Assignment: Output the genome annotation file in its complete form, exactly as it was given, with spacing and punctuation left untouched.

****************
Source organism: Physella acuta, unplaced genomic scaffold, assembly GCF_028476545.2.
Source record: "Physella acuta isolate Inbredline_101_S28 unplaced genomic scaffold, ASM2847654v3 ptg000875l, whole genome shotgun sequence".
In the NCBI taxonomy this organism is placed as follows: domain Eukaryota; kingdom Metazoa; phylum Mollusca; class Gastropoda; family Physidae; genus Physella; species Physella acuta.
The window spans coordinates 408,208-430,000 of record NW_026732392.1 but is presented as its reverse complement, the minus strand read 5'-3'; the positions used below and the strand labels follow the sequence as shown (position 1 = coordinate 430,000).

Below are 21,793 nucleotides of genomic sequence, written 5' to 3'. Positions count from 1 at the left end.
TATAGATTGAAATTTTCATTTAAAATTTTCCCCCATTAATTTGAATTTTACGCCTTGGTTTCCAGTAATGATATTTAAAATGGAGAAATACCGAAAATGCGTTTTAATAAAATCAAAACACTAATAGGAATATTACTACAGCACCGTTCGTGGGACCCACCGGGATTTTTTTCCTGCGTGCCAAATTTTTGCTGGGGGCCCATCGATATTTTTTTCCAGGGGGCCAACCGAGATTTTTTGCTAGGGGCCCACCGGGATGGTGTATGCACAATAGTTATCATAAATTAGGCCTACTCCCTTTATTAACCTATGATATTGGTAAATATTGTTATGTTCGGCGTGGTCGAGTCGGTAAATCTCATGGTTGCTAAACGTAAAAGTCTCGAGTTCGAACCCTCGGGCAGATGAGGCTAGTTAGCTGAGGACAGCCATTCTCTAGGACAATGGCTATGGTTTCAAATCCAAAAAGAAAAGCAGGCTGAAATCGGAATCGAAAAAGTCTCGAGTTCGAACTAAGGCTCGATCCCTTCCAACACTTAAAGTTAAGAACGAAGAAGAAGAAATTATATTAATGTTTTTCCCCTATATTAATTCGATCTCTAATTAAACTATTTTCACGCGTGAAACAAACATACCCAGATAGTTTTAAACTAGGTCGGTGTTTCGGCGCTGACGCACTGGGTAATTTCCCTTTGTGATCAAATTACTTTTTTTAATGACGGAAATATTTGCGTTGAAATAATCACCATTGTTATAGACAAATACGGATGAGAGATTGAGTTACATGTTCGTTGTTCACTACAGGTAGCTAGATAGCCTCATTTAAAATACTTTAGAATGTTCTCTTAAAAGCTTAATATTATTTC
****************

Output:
Source organism: Physella acuta, unplaced genomic scaffold, assembly GCF_028476545.2.
Source record: "Physella acuta isolate Inbredline_101_S28 unplaced genomic scaffold, ASM2847654v3 ptg000875l, whole genome shotgun sequence".
In the NCBI taxonomy this organism is placed as follows: domain Eukaryota; kingdom Metazoa; phylum Mollusca; class Gastropoda; family Physidae; genus Physella; species Physella acuta.
The window spans coordinates 408,208-430,000 of record NW_026732392.1 but is presented as its reverse complement, the minus strand read 5'-3'; the positions used below and the strand labels follow the sequence as shown (position 1 = coordinate 430,000).

Below are 21,793 nucleotides of genomic sequence, written 5' to 3'. Positions count from 1 at the left end.
TATAGATTGAAATTTTCATTTAAAATTTTCCCCCATTAATTTGAATTTTACGCCTTGGTTTCCAGTAATGATATTTAAAATGGAGAAATACCGAAAATGCGTTTTAATAAAATCAAAACACTAATAGGAATATTACTACAGCACCGTTCGTGGGACCCACCGGGATTTTTTTCCTGCGTGCCAAATTTTTGCTGGGGGCCCATCGATATTTTTTTCCAGGGGGCCAACCGAGATTTTTTGCTAGGGGCCCACCGGGATGGTGTATGCACAATAGTTATCATAAATTAGGCCTACTCCCTTTATTAACCTATGATATTGGTAAATATTGTTATGTTCGGCGTGGTCGAGTCGGTAAATCTCATGGTTGCTAAACGTAAAAGTCTCGAGTTCGAACCCTCGGGCAGATGAGGCTAGTTAGCTGAGGACAGCCATTCTCTAGGACAATGGCTATGGTTTCAAATCCAAAAAGAAAAGCAGGCTGAAATCGGAATCGAAAAAGTCTCGAGTTCGAACTAAGGCTCGATCCCTTCCAACACTTAAAGTTAAGAACGAAGAAGAAGAAATTATATTAATGTTTTTCCCCTATATTAATTCGATCTCTAATTAAACTATTTTCACGCGTGAAACAAACATACCCAGATAGTTTTAAACTAGGTCGGTGTTTCGGCGCTGACGCACTGGGTAATTTCCCTTTGTGATCAAATTACTTTTTTTAATGACGGAAATATTTGCGTTGAAATAATCACCATTGTTATAGACAAATACGGATGAGAGATTGAGTTACATGTTCGTTGTTCACTACAGGTAGCTAGATAGCCTCATTTAAAATACTTTAGAATGTTCTCTTAAAAGCTTAATATTATTTC